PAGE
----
Posted in: iOS, Tablets

Coast is Opera’s brand new browser for the iPad

Opera has released a brand new browser made specifically for the iPad called Coast. Coast reimagines the traditional browser interface and utilizes gestures to make the interaction easier and more attractive.

When you launch Coast you will see some sites pinned to the browser’s homescreen, along with the URL/search bar, which opens one of the most innovative interfaces I’ve seen.

As you type, you will see an image of the Google homepage and your enter terms appearing in the search box as if you’re typing directly into it. The browser continuously checks the terms you type and provides auto-complete suggestions on top, along with URL completion suggestions. If it thinks you’re typing the name of a particular site it will display sites that begin with the letters you have entered next to the Google search page.

Once you go to a site you will notice a complete lack of traditional browser chrome, such as the address or tab bar and the navigation controls. You have two buttons at the bottom. The one in the middle acts like a Home button that takes you back to the browser’s homescreen. The current browser window gets minimized in a tray at the bottom (if it was not one of the pinned sites) or just minimizes into the icon on the homescreen (if it was a pinned site). Tapping it restores the page on the screen.

The button on the bottom right shows all your open browser windows. You can swipe sideways through it. If you want to close a window, just drag it upwards and a gap will open at the top to swallow that window with a nice little animation.

While browsing, you can move back and forth between pages by swiping left and right on the screen. This functionality is similar to the one on the new Safari in iOS 7 but you get to experience it first on Coast.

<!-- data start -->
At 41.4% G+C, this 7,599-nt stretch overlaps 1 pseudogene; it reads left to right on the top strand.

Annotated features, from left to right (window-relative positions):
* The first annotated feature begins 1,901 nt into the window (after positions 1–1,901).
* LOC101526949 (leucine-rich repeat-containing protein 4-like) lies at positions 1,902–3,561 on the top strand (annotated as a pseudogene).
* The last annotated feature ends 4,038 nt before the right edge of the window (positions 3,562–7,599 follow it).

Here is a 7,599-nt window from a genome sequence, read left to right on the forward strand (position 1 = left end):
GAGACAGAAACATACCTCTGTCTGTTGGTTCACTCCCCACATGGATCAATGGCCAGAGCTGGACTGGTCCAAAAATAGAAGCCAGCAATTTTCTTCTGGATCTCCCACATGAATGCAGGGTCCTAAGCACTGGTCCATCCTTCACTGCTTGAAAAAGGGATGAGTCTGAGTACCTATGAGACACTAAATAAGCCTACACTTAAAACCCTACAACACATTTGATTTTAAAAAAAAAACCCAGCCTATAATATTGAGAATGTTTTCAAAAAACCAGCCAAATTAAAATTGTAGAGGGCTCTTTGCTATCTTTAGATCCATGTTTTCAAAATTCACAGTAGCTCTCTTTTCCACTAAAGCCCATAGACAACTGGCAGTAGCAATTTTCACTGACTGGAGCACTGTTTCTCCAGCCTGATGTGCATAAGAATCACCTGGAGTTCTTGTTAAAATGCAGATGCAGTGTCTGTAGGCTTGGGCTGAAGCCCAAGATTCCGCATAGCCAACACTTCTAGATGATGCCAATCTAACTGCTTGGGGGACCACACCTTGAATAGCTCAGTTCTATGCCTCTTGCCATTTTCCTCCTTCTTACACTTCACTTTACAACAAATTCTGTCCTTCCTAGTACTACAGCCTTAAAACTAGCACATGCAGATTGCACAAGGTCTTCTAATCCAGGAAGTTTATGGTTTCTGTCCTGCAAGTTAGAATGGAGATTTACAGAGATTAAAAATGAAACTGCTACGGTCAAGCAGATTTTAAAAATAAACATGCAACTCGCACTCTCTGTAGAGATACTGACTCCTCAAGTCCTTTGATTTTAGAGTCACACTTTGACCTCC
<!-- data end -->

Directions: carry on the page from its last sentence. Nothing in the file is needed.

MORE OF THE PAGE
The sites on the homescreen can be removed by pressing and holding them, at which point they wiggle just like the icons on iOS homescreen. You can then drag them to the top to remove them. To add a site, just tap on it when it’s in the tray below and drag it above.

There is no Settings screen as such within the UI of Coast. That has been placed within the main Settings app on iOS. From there you can choose to delete browser data, remember passwords and select the grid size on the homescreen.

In terms of performance Coast was very fast and on par with Chrome for iOS. It uses the same browser engine as Chrome, which is an older version of the Nitro JavaScript engine used by Safari in iOS. This means that just like Chrome, Coast doesn’t fare too well in benchmarks compared to Safari, with the SunSpider score being more than three times slower but you don’t notice that in actual usage.

Overall, Coast by Opera is quite a unique little browser and is definitely worth a try. You can download it for free from the link below.

App Store


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